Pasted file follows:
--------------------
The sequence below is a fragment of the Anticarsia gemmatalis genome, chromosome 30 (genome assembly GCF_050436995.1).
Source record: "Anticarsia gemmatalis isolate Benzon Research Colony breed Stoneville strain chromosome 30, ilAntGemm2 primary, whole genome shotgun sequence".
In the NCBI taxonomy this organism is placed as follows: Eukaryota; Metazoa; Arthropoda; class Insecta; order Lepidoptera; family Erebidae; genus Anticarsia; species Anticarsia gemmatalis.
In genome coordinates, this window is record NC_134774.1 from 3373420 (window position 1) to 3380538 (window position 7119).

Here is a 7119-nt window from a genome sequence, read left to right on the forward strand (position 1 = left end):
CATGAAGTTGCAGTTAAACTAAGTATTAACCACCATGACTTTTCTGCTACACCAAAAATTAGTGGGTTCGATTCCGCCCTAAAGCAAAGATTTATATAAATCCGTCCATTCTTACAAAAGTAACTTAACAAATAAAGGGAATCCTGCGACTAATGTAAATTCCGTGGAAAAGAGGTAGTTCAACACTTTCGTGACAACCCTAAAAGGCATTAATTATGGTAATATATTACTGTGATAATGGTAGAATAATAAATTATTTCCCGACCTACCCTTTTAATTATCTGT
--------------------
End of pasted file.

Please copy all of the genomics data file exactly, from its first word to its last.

The sequence below is a fragment of the Anticarsia gemmatalis genome, chromosome 30 (genome assembly GCF_050436995.1).
Source record: "Anticarsia gemmatalis isolate Benzon Research Colony breed Stoneville strain chromosome 30, ilAntGemm2 primary, whole genome shotgun sequence".
In the NCBI taxonomy this organism is placed as follows: Eukaryota; Metazoa; Arthropoda; class Insecta; order Lepidoptera; family Erebidae; genus Anticarsia; species Anticarsia gemmatalis.
In genome coordinates, this window is record NC_134774.1 from 3373420 (window position 1) to 3380538 (window position 7119).

Here is a 7119-nt window from a genome sequence, read left to right on the forward strand (position 1 = left end):
CATGAAGTTGCAGTTAAACTAAGTATTAACCACCATGACTTTTCTGCTACACCAAAAATTAGTGGGTTCGATTCCGCCCTAAAGCAAAGATTTATATAAATCCGTCCATTCTTACAAAAGTAACTTAACAAATAAAGGGAATCCTGCGACTAATGTAAATTCCGTGGAAAAGAGGTAGTTCAACACTTTCGTGACAACCCTAAAAGGCATTAATTATGGTAATATATTACTGTGATAATGGTAGAATAATAAATTATTTCCCGACCTACCCTTTTAATTATCTGT